In these days of information overload, it’s easy to overlook things that affect a provider’s bottom line. One such item is the Electronic Prescribing (eRx) Incentive Program. Established in 2009, eRx encourages eligible professionals (EPs) who render services to Medicare Part B beneficiaries to participate in this effort aimed at preventing medication errors and reducing adverse drug events. Another advantage of eRx is the EP’s instant access to drug formulary and coverage information which reduces patient out-of-pocket costs and subsequent calls to the provider for medication changes. Prescriptions for Medicare Advantage members do not count for this program.
The program has two parts: one is an incentive for participation. For medications prescribed in 2012 using eRx, EPs will receive an incentive payment equal to 0.5% (down from 1% in 2011) of their total Medicare Part B payments for the year. This incentive will be reflected in the payments received by the EP from January 1 through December 31 of 2013. Please note that EPs participating in the Medicare EHR incentive program are not eligible for the eRx incentive.
The target for the 2012 payment is at least 25 unique prescribing events when providing a billable Medicare Part B service during 2012. Electronically generated refills do not count, and faxed prescriptions are not considered electronic submissions. The incentive payment is triggered by the addition of the G8553 code to the service codes submitted on the claim. Finally, it’s advisable for EPs to check their EOBs to ensure the G-code is reflected in the National Claims History (NCH) database. If CMS does not indicate acceptance of 25 eRx codes, the incentive will not be paid.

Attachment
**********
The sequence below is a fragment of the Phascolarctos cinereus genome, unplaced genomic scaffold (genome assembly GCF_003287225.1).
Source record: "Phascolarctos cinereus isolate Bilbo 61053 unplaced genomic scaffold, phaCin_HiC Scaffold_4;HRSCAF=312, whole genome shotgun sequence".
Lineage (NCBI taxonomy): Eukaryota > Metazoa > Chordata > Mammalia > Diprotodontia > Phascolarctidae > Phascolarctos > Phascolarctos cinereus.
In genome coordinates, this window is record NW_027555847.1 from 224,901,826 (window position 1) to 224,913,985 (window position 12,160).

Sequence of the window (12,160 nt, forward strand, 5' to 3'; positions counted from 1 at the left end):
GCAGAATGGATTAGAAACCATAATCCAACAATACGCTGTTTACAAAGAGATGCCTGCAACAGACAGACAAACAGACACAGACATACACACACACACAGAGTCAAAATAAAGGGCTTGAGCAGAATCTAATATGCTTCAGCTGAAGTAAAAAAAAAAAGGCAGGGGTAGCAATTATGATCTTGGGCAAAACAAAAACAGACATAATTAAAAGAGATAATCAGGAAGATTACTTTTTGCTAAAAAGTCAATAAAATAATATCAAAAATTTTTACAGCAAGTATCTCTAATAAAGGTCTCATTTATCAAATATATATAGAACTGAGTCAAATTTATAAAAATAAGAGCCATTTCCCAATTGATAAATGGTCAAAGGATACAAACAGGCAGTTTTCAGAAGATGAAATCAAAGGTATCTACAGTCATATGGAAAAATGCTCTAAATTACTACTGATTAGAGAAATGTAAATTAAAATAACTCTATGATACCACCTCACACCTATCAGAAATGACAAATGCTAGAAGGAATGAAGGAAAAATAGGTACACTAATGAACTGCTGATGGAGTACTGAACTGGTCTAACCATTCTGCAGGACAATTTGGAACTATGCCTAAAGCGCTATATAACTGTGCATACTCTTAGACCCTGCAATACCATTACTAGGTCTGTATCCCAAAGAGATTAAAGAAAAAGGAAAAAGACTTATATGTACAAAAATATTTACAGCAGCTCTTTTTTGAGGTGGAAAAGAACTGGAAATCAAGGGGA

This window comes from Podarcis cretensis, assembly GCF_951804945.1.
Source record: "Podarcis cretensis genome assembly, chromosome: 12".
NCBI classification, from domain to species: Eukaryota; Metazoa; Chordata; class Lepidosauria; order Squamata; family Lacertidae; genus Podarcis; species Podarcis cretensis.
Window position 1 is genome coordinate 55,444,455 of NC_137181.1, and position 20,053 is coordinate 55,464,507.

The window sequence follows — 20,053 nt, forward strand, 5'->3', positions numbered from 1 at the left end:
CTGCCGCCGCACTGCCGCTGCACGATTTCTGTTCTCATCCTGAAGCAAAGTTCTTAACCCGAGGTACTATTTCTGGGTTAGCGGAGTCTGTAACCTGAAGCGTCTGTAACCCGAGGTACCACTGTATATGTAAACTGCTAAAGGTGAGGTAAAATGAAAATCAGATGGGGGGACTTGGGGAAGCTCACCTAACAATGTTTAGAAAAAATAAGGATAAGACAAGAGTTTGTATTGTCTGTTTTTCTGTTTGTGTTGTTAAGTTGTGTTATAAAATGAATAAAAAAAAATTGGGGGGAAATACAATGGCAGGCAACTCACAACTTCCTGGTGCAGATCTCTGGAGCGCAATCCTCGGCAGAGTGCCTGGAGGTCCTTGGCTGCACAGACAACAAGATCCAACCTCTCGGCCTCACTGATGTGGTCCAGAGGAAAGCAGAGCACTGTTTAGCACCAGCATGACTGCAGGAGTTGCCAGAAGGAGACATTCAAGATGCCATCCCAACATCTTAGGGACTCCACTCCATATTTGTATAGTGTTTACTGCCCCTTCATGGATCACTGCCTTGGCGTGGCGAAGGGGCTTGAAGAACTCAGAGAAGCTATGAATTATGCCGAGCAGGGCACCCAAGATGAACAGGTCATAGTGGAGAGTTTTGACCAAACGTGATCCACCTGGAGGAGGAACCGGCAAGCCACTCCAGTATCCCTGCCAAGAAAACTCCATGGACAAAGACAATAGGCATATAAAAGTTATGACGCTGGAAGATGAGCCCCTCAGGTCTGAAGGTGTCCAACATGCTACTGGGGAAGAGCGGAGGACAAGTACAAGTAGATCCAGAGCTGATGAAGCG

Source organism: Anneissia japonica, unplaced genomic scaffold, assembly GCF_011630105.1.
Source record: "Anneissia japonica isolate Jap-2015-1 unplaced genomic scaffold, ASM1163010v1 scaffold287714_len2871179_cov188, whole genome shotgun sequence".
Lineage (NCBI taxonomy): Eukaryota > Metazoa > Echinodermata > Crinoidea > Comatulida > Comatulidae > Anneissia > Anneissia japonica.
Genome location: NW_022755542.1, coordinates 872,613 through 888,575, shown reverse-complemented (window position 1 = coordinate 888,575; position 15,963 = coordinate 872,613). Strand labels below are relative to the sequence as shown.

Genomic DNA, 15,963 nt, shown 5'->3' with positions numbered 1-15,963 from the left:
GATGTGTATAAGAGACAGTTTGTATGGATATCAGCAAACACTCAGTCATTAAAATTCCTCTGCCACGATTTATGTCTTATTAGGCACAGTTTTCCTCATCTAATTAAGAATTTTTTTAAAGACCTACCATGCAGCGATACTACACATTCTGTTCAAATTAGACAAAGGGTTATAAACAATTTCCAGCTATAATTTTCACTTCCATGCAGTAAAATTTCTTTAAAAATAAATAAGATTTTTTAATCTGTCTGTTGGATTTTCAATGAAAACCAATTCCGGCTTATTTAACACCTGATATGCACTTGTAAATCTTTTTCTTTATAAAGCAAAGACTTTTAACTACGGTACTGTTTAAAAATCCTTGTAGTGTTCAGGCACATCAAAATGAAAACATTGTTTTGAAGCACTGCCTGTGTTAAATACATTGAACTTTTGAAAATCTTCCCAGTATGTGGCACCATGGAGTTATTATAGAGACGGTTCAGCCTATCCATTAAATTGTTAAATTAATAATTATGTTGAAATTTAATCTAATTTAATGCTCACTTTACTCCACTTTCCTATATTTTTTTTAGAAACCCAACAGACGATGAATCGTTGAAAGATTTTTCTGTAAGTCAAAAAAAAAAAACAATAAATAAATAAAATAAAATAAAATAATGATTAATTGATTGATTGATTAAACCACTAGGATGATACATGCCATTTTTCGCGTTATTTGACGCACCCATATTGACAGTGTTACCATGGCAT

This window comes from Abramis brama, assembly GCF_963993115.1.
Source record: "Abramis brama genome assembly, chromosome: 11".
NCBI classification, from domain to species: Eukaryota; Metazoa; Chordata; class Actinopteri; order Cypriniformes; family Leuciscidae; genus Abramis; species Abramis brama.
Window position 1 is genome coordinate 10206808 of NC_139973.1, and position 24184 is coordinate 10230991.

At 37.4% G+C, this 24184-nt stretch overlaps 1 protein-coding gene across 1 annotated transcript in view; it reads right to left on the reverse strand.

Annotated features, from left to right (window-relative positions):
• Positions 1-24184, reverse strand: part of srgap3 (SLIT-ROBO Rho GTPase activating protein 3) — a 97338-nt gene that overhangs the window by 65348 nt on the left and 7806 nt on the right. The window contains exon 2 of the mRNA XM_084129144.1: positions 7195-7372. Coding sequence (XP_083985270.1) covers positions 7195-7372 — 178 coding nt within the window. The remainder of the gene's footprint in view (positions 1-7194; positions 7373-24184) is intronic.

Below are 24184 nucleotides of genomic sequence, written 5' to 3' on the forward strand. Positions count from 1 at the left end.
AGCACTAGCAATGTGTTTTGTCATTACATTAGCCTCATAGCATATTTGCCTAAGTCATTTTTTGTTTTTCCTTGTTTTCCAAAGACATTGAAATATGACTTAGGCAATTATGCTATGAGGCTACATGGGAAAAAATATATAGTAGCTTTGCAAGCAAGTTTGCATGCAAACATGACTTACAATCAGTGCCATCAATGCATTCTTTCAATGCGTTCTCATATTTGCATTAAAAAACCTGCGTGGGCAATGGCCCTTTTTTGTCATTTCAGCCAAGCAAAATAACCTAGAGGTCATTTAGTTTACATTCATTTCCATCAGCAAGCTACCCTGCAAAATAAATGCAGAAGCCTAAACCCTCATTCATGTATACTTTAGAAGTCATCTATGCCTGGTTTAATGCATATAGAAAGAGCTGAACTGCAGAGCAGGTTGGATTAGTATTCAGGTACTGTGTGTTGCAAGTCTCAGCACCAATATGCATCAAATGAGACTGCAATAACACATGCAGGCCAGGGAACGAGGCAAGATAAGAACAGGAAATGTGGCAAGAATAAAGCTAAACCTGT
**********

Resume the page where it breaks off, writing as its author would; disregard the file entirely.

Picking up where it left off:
Some EPs believe that forgoing the incentive ends the eRx conversation for the calendar year. This is a huge mistake because the second half of this program involves a penalty for non-submission. For 2012, EPs must submit no less than 10 electronic prescriptions during the first six months of 2012 to avoid a penalty of 1.5% (up from 1% in 2011) to be reflected in all the payments for Medicare Part B services the EP receives from January 1 through December 31 of 2013. This reduction is reflected on the Medicare allowable amount and will impact co-insurance payments as well.
Once again, checking EOBs is crucial to ensure the G-code is properly captured and reflected in the NCH database. The deadline to make any changes or resubmissions to correct missing or faulty codes is July 27, 2012.
Some exemptions to the penalty exist for providers who prescribe less than 100 prescriptions in the first six months of the year; rural practices without high-speed internet access; and providers whose state laws prohibit electronic prescriptions or for whom a significant hardship precludes their participation. The EP will need to submit a hardship exemption to avoid the penalty.